When people hear of some new technique that management is anxiously implementing, the same comments are heard in organizations around the world: “This is not going to work because we’ve tried this before and it didn’t work” or “It is another fad that those in charge are adopting.” Yes, it may be a new buzzword, but is it just another fad? Why can’t organizations get it right?
We believe corporate wellness techniques are considered fads because running a successful sustainable company requires great leadership and often management generally is unaware of what is required or doesn’t have the skill to run a viable long term organization.
In fairness, running a successful corporate wellness program is not easy, nor is it simple. Just because you’re a great cook doesn’t mean that if you open a restaurant it will be successful for the long term. Your company has to be financially viable, provide good to great customer service, engage your employees, provide a safe work environment, run an ethical company, be a healthy workplace, be inclusive and the list goes on. So when something new comes up they try it because they have to do something.
Proponents of corporate wellness also talk about how energized employees become and how that positively impacts the organization. They work better, faster etc. There is no doubt of these findings but there are two caveats that need to be considered. The first and perhaps less profound is that it is hard to sustain this frenzy unless the company’s wellness culture is all encompassing. The second and more important is just because you are able to get people to work faster; it doesn’t mean that what they are doing is the right things or that the process they are following is the most efficient. That is similar to an organization having a potential Olympic silver medalist in the 100-meters working in their warehouse and through their workplace wellness programs the person becomes a potential gold medalist. The company now believes this person will produce more because they’re more engaged. They may or may not see a more engaged worker but in reality the organization needs to discuss how to become more efficient in the medium to long term; it’s not a 50 yard dash. Something is missing and thus our lead in to the future of corporate wellness.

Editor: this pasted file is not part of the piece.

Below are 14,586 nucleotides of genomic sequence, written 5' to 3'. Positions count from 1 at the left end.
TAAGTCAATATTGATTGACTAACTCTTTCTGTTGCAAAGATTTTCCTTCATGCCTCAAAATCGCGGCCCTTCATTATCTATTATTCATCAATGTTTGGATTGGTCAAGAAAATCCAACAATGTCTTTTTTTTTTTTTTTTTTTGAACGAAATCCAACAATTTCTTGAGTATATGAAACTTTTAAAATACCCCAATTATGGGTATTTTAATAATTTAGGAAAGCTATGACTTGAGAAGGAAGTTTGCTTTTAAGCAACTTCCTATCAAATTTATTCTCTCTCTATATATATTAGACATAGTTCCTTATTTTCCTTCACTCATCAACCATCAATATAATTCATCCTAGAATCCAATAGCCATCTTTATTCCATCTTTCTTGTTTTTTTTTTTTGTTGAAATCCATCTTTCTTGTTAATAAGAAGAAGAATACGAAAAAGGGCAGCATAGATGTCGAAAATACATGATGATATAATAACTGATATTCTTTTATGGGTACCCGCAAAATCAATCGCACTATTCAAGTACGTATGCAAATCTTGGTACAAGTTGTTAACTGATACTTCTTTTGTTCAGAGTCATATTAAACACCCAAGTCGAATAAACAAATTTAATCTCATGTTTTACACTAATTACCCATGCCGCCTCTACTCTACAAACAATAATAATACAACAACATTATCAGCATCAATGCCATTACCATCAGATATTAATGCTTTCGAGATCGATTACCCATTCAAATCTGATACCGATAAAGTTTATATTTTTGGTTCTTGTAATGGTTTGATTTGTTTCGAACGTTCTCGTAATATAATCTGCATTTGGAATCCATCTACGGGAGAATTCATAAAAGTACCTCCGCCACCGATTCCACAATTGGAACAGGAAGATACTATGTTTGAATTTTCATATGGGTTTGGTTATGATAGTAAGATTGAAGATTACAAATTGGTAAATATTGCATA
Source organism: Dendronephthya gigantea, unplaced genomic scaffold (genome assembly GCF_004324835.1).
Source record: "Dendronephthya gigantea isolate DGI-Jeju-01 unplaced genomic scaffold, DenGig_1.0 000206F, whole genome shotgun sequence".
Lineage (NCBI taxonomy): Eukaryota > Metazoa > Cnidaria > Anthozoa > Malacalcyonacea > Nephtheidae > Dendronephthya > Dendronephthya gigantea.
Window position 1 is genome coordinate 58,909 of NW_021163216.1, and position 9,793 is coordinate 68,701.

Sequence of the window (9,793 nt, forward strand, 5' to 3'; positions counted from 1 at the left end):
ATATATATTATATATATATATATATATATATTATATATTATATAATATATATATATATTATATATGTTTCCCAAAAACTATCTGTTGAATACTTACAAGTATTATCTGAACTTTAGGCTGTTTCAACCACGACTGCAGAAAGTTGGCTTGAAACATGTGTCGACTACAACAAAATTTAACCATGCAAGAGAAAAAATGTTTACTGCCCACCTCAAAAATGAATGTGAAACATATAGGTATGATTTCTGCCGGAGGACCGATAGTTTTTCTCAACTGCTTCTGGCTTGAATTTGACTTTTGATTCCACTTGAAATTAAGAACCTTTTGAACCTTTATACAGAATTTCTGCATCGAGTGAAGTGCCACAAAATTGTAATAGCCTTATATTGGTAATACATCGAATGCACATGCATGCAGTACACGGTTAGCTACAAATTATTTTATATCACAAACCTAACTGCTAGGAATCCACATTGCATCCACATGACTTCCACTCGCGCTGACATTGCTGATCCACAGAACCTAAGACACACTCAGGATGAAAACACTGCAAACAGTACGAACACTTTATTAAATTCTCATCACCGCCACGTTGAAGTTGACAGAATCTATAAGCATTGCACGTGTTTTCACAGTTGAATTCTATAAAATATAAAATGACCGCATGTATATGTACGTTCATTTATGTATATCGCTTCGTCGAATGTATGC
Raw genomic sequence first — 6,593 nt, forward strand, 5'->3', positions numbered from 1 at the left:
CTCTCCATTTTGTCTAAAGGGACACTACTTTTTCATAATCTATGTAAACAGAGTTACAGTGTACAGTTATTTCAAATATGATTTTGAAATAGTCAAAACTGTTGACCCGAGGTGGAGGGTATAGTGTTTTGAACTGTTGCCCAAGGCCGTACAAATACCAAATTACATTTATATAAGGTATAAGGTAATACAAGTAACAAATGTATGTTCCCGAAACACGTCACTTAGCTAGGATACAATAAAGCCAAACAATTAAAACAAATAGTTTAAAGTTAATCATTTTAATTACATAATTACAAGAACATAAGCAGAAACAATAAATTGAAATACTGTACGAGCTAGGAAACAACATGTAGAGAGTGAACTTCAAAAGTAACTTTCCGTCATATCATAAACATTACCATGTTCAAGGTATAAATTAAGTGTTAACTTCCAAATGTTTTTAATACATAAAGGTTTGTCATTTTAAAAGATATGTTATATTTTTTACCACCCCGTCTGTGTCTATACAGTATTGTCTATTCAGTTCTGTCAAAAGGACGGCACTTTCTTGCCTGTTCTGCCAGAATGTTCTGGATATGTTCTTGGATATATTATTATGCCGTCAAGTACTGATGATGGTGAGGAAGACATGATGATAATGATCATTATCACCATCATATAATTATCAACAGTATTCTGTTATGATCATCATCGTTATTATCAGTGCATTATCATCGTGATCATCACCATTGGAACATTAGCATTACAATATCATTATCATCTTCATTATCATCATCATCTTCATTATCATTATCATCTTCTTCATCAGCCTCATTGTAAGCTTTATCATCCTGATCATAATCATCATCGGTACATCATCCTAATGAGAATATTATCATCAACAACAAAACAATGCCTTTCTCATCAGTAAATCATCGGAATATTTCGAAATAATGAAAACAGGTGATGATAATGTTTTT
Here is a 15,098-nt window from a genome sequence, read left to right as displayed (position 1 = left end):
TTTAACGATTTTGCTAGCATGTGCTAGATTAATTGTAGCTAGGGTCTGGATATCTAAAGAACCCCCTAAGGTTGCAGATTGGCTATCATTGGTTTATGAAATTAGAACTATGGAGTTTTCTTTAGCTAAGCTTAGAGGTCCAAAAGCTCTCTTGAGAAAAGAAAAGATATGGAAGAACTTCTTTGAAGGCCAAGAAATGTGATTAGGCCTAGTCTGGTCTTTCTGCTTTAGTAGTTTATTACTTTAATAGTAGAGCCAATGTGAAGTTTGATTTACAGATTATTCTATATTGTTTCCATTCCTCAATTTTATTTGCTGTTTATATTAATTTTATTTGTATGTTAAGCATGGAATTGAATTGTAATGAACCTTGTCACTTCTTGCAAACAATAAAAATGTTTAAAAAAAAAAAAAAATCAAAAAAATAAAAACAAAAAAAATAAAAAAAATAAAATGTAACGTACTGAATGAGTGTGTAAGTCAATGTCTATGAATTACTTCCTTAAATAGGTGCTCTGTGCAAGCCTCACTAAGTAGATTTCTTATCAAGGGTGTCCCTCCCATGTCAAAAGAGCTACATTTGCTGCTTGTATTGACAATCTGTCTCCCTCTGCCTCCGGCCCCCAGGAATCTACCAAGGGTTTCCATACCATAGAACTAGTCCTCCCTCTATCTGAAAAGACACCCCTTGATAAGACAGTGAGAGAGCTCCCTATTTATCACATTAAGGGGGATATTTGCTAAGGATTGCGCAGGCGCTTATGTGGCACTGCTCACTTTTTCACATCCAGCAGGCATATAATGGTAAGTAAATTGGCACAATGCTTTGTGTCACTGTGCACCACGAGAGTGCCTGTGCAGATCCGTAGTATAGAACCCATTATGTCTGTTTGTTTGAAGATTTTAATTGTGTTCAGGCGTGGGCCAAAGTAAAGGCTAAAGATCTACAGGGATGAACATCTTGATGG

Today, more and more companies are recognizing the need for a “wellness” division that focuses solely on the constant improvement of the health and wellness of their employees. As previously mentioned, for a corporate wellness plan to be effective and sustainable, it must be comprehensive including health assessments, fitness programs and offer sound dietary nutrition programs that are made readily available to all employees. Food, is the single most fundamental thing we do as humans to stay alive and function at high levels, and yet, it’s the area that most people fall short on largely because of hectic lifestyles that, unfortunately, transcends to our younger generation as they learn this poor behavior from their parents.
In my opinion, continuous education and implementing a penalty-based health and wellness system, is necessary to engage, not just the willing healthy employees, but the employees that really need it most and who skew the health assessment results that ultimately drives up premium rates. Creating culture of wellness will positively transcend into the personal lives of employees impacting their families and perpetuating positive healthy habits instead of poor ones.
Easier said than done, huh?
This is why programs must be comprehensive offer rewards and penalties to create an “outcome-based” program, rather than just a “participant-based” program. Companies want ALL their employees to embraces health and wellness not just those who decide to participate, which is always the health-nuts, anyway. Sound nutrition is the best place to start. By offering employees healthy meal options and making it easy for them to make the right choices, is by far, the best place to start. Healthy eating habits easily trumps exercise and relaxation and it also makes you want to continue to embrace other wellness activities when you start feeling good.
Nutrition is the single most critical component when forging any corporate wellness plan. When coupled with a comprehensive strategy, companies can see increased productivity, lower insurance premiums and a culture that thrives on wellness and a passion for success – impacting bottom line results.
By Peter Cianci,
Corporate Wellness Director